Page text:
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Diversity and the Moral Compass

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This month, January 2013, Martin Luther King Day and the inauguration of our first black president for a second term coincide. There are some of us who lived during Martin Luther King's lifetime and witnessed his leading with compassion, empathy and courage while following his moral compass as he fought for civil rights. January is also the anniversary month for Lincoln's signing of the Emancipation Proclamation. To consider these three events, we must acknowledge that war and violence has accompanied significant peaceful change in our nation. As a democracy, we have risen above that which divides us and found our way through deep divisions to make progress while unified. All this has been brought back to us vividly by Daniel Dey Lewis' portrayal of Lincoln. .

Those who read Team of Rivals: the Political Genius of Abraham Lincoln, by Doris Kearns Goodwin were not surprised to see the differences of opinions held by those around the tables and in the offices as the movie unfolded. In listening to the debates, Lincoln found resolve for moving forward. His hand was firm on the moral compass. While our history illustrates, and, in fact, our democracy demands, that differences of opinion make us stronger, we do, sometimes forget.

Let's look at Penn State. Jerry Sandusky's lawyers recently argued that the former Penn State assistant football coach should receive another trial because they didn't have the time to properly prepare for his child molestation trial. The final report, commissioned by the University and conducted by Freeh, Sporkin and Sullivan, called, "The Report of the Special Investigative Council Regarding the actions of Pennsylvania State University Related to the Child Sexual Abuse Committed by Gerald A. Sandusky" led by Louis Freeh, former FBI Director, confirmed that Joe Paterno and the University's leadership team concealed the abuse and that they did it "repeatedly".

The summary of findings begins, "Our most saddening and sobering finding is the total disregard for the safety and welfare of Sandusky's child victims by the most senior leaders at Penn State...." The University President, the senior vice President for Finance and Business, the Athletic Director and the Head Football Coach all knew of the abuse and failed to protect the children from a sexual predator for over a decade. How can this happen? How do leaders lose their moral compass? Such a question is being asked in all sectors these days but it is especially critical for those in our field where children are our business and the public trust is imperative.

The report goes on to reveal that Penn State's President did not inform the Board of two previous investigations of Sandusky and of a Grand Jury investigation. In so doing, the report concludes he "failed his duties as President." It also concludes that the Board failed in its responsibilities as oversight and governance. It is suggested that they trusted the President and senior leadership too much. And so, the actions of the leaders allowed the child victims to remain nameless, faceless, and unprotected. The Freeh report states that this choice was driven by a desire to "avoid bad publicity." Everyone loses when our leaders descend to this as a presiding principle. Leaders must maintain a stronghold on their moral compass and have the courage to do what is necessary.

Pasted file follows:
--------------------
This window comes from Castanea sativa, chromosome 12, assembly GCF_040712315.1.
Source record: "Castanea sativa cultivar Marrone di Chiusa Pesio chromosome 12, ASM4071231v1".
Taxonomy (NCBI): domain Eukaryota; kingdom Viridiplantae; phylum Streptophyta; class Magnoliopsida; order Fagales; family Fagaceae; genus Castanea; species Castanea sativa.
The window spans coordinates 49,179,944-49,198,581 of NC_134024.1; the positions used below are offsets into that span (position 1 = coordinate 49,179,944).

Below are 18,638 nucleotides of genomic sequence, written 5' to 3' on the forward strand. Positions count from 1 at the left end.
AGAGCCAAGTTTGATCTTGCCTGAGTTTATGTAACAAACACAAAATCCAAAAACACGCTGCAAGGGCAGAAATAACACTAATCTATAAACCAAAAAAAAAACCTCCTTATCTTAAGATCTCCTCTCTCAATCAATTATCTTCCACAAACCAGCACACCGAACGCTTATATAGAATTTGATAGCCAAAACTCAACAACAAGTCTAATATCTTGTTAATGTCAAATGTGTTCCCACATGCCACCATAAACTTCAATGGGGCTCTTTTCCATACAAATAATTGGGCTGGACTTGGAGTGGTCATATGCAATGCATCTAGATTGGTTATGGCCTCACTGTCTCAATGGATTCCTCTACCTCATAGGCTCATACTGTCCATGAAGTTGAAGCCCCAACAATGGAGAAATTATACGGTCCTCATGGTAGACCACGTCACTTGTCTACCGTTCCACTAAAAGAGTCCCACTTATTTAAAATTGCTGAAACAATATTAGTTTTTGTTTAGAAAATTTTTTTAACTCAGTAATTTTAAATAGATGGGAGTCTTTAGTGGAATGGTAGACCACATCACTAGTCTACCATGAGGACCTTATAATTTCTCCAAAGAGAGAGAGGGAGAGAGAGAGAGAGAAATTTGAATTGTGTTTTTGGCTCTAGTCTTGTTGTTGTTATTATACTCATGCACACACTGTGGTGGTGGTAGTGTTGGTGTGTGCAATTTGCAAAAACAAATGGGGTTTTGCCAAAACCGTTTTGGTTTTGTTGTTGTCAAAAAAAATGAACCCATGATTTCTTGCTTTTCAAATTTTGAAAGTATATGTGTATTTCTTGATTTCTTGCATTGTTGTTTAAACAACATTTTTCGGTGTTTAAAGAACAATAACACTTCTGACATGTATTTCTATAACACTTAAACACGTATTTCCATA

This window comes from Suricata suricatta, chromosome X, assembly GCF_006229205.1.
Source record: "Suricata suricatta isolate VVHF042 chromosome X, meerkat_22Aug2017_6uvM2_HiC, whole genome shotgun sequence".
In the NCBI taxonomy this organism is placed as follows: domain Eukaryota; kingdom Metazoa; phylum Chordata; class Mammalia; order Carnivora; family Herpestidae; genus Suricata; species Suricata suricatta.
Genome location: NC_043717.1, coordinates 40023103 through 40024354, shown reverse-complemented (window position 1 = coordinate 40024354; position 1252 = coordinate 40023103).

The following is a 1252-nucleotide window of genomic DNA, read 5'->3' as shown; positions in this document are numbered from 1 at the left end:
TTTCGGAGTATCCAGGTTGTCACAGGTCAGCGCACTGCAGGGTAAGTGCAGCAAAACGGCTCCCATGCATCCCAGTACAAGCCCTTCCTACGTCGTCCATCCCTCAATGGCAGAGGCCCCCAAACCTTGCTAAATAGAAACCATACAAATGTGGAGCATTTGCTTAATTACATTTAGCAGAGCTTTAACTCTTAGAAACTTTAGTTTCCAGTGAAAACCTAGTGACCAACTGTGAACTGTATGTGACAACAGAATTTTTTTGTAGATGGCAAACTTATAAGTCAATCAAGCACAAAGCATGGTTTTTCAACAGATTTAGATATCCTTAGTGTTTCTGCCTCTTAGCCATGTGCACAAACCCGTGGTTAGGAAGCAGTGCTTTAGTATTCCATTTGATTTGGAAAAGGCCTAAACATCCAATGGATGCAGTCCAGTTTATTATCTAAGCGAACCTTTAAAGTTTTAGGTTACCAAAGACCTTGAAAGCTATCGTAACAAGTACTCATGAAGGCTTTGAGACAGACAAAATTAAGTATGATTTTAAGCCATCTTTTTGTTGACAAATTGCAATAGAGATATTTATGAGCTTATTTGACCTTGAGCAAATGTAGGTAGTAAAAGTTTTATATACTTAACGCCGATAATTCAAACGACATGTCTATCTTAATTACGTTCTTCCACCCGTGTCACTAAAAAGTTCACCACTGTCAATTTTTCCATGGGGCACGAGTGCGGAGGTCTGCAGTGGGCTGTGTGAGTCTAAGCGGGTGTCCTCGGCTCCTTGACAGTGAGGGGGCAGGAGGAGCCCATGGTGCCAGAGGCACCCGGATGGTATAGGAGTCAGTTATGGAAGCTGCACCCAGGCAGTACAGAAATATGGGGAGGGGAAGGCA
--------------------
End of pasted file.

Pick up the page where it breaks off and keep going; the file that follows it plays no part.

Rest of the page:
Jason Whitlock raised an important issue in his Fox Sports Blog on July 13, 2012. Where were the women in all of this? "A female high-school counselor turned Penn State Victim No. 1 over to the proper authorities. In 2007, a female Vice President of Student Affairs, Vicky Triponey, butted heads with Paterno and his football supporters and lost when she tried to investigate fights involving Penn State football players." He goes on to say, "One of the lessons to be taken from this Penn State mess is that universities need to empower women in their athletic departments. Strong women; women like Pat Summitt, women who aren't afraid to publicly dislike Geno Auriemma; women who make men uncomfortable." If there had been women behind those closed doors, perhaps the outcome would have been different, we do know. The larger point is that we need to invite voices of dissent into our decisions. Opposing voices will not confuse or derail us. Even if they don't change our mind, they will improve our thinking.

Each person who sits at the power table brings different skills, abilities, experiences, and perspectives. Here is a case in which the sameness at the leadership table led them to make terrible decisions that did harm to many children. Had they welcomed other perspectives, unfamiliar ones, even opposite ones, what may have happened is someone might have said, "Are we doing the right thing for the victim?" Surely these folks thought they were doing the right thing for the institution, but they all thought the same. In this case someone didn't say that, or if they did, they did not say it loud enough.

The auspicious events celebrated this month serve to remind us the leader's role is to speak out and define the higher ground that called us to leadership in the first place. The nexus is the point at which leadership, the rules, and the leader's values intersect as moral thought, voice and action. Let us not forget that inviting diversity helps keep our hands on the moral compass.

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